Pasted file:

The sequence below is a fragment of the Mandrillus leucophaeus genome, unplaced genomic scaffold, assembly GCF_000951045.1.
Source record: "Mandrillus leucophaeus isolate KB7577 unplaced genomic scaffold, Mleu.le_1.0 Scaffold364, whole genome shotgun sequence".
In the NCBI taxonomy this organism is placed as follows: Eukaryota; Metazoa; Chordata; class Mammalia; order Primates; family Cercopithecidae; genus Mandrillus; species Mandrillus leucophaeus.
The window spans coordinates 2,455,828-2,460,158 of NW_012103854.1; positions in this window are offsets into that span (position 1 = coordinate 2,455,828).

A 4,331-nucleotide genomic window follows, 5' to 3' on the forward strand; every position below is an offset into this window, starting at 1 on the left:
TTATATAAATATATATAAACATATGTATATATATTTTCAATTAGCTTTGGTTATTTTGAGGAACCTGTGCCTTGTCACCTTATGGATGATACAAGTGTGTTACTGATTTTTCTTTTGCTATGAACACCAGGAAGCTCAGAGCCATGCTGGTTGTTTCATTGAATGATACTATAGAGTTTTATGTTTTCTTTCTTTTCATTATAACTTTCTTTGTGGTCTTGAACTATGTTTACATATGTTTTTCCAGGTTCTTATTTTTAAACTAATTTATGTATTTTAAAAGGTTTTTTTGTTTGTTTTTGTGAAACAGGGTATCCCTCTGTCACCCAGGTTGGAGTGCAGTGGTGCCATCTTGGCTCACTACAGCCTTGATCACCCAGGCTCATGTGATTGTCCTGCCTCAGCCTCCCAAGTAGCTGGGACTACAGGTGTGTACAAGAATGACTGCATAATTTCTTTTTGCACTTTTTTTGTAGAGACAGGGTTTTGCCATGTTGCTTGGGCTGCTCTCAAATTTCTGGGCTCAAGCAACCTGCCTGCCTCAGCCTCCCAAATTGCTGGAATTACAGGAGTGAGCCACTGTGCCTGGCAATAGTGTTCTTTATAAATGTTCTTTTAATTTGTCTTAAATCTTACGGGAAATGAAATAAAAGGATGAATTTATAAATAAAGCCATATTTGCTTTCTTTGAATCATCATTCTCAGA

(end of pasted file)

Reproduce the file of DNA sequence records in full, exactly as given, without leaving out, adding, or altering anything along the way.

The sequence below is a fragment of the Mandrillus leucophaeus genome, unplaced genomic scaffold, assembly GCF_000951045.1.
Source record: "Mandrillus leucophaeus isolate KB7577 unplaced genomic scaffold, Mleu.le_1.0 Scaffold364, whole genome shotgun sequence".
In the NCBI taxonomy this organism is placed as follows: Eukaryota; Metazoa; Chordata; class Mammalia; order Primates; family Cercopithecidae; genus Mandrillus; species Mandrillus leucophaeus.
The window spans coordinates 2,455,828-2,460,158 of NW_012103854.1; positions in this window are offsets into that span (position 1 = coordinate 2,455,828).

A 4,331-nucleotide genomic window follows, 5' to 3' on the forward strand; every position below is an offset into this window, starting at 1 on the left:
TTATATAAATATATATAAACATATGTATATATATTTTCAATTAGCTTTGGTTATTTTGAGGAACCTGTGCCTTGTCACCTTATGGATGATACAAGTGTGTTACTGATTTTTCTTTTGCTATGAACACCAGGAAGCTCAGAGCCATGCTGGTTGTTTCATTGAATGATACTATAGAGTTTTATGTTTTCTTTCTTTTCATTATAACTTTCTTTGTGGTCTTGAACTATGTTTACATATGTTTTTCCAGGTTCTTATTTTTAAACTAATTTATGTATTTTAAAAGGTTTTTTTGTTTGTTTTTGTGAAACAGGGTATCCCTCTGTCACCCAGGTTGGAGTGCAGTGGTGCCATCTTGGCTCACTACAGCCTTGATCACCCAGGCTCATGTGATTGTCCTGCCTCAGCCTCCCAAGTAGCTGGGACTACAGGTGTGTACAAGAATGACTGCATAATTTCTTTTTGCACTTTTTTTGTAGAGACAGGGTTTTGCCATGTTGCTTGGGCTGCTCTCAAATTTCTGGGCTCAAGCAACCTGCCTGCCTCAGCCTCCCAAATTGCTGGAATTACAGGAGTGAGCCACTGTGCCTGGCAATAGTGTTCTTTATAAATGTTCTTTTAATTTGTCTTAAATCTTACGGGAAATGAAATAAAAGGATGAATTTATAAATAAAGCCATATTTGCTTTCTTTGAATCATCATTCTCAGA